The problem with this type of L-pad debilitating configuration is that the impedance pairing is in the direction of serial resistance R1, and the impedance "mismatch" is towards parallel resistance R2. The problem with this is that as the level of weight loss increases, this dissonance becomes larger and the value of parallel resistance at high slimming values becomes the fractions of an Ohm.

For example, at a weakening of -32dB, the R1 and R2 values are 7.8Ω and 0.2Ω, which effectively short-circuits the speaker at 200mΩ, which can have a serious impact on the amplifier's output circuit.

One way to increase weight loss without overloading the source is to pair impedance, load impedance with circuit in the direction of ZL. But now that we are looking at the L-pad debilitating circuit by parallel resistance, the equations are somewhat different. Then, with impedance matching between equal impedances and from the load, the values or resistors of R1 and R2 are calculated as follows:

If we know that it removes weakening to -32dB, the value of the resistors is R1 = 310Ω and R2 = 8.2Ω, respectively, and these values are safe enough for the welding circuit to which it is connected.

So far, we've looked at connecting the L-pad Debilitator between equal impedances to weaken a signal. But we can also use the "L-pad debilitator" to match the impedances of the two unequal circuits. This impedance pairing may be in the direction of larger or smaller impedance, but not in both. The debilitating configuration will be the same as before, but the equations used to match the two unequal impedances are different as shown.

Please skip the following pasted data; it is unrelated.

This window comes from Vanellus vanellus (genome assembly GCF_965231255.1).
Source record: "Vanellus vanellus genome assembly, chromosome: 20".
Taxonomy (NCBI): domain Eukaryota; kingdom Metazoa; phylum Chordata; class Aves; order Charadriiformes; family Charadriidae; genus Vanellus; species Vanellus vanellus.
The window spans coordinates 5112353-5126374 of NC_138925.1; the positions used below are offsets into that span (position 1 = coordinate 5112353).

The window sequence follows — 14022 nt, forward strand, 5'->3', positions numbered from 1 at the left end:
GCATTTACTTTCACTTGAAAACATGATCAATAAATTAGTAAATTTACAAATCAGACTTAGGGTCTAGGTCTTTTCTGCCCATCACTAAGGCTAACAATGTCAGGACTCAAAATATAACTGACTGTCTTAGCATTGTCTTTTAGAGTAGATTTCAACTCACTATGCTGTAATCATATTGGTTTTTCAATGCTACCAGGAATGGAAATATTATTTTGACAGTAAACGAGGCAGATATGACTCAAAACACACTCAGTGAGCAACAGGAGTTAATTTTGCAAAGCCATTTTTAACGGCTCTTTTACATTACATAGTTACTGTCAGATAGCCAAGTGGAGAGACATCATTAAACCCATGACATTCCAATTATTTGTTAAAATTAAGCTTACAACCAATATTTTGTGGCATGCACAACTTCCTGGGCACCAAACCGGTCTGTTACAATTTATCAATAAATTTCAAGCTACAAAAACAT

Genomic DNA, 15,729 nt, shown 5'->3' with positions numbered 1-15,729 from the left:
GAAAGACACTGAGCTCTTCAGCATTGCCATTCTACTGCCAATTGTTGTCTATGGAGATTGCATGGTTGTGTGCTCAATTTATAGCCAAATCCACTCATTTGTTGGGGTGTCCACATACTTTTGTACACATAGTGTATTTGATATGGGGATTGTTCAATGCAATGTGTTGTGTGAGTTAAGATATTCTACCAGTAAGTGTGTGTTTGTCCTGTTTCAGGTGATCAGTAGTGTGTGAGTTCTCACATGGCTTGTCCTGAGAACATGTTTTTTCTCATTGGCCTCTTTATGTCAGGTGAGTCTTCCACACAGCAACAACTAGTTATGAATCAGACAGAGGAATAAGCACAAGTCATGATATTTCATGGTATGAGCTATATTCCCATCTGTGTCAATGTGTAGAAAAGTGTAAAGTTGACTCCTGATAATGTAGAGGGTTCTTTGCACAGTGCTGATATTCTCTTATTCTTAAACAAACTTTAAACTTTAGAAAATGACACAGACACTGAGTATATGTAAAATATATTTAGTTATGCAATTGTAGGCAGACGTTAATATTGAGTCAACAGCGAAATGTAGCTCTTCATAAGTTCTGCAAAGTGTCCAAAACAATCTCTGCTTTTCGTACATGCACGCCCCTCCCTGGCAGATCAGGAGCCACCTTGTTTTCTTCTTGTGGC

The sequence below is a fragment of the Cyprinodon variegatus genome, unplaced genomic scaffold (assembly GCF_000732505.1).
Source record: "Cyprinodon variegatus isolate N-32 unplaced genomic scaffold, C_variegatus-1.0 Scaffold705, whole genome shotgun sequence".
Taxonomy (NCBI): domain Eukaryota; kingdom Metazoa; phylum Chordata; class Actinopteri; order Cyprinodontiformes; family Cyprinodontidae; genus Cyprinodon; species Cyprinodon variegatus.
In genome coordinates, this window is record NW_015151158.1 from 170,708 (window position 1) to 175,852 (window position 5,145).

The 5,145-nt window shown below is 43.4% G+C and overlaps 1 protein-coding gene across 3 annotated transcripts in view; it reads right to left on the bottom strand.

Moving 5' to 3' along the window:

Between two unequal impedances, the impedance match is towards the smaller of the two impedances from the source.

Between two unequal impedances, the impedance pairing is towards the larger of the two impedances from the load.

A signal transmission line with a 75Ω welding impedance will be connected to a signal strength meter with a maximum of -12dB representation of 50Ω impedance. Calculate the values of the resistors required in an L-pad debilitating circuit to operate the meter at maximum power.

With impedance matching towards a smaller value of 50Ω, the resistances R1 and R2 are calculated as follows.

Resistance R1 equals 59.6Ω and R2 equals 22.2Ω or the nearest preferred values.

The L-pad can be used to perfectly match one impedance to another by providing a debilitating, constant amount of slimming, but the resulting circuit becomes "lossy". However, if a constant amount of attenuation is not significant and only minimal insertion loss is required between welding and load, the L-pad debilitator can be used to match two unequal impedances using the following equations to calculate resistors.

### Minimum InsertIon Loss

Resistance R1 is on the side of the larger impedance, and resistance R2 is on the side of the smaller impedance, and in our example above this will be 75Ω and 50Ω respectively. Therefore, the minimum insertion loss in decibels of an L-pad debilitator that binds between a source and a load is given as follows:

## Summarize

In this tutorial, we found that an L-pad debilitating circuit is a passive and fully resistant network that can be used to reduce the power of a signal when matching impedances of welding and load. L-pad debilitators are widely used in audio electronics to reduce the sound signal generated by an amplifier transmitted to a speaker or headphones.

However, one of the main drawbacks of the "L-pad debilitator" is that the L-pad debilitator is a fixed impedance device, so at low power settings the debilitator converts all energy that is not sent to the load into heat. In addition, at much higher frequencies or when a debilitating circuit is required, it perfectly matches the input and output, and other improved attenuating designs are used.

In the next lesson on Passive Attenuators, we will look at another debilitating design called T-pad Debilitating, which uses three resistant components to produce a balanced debilitator.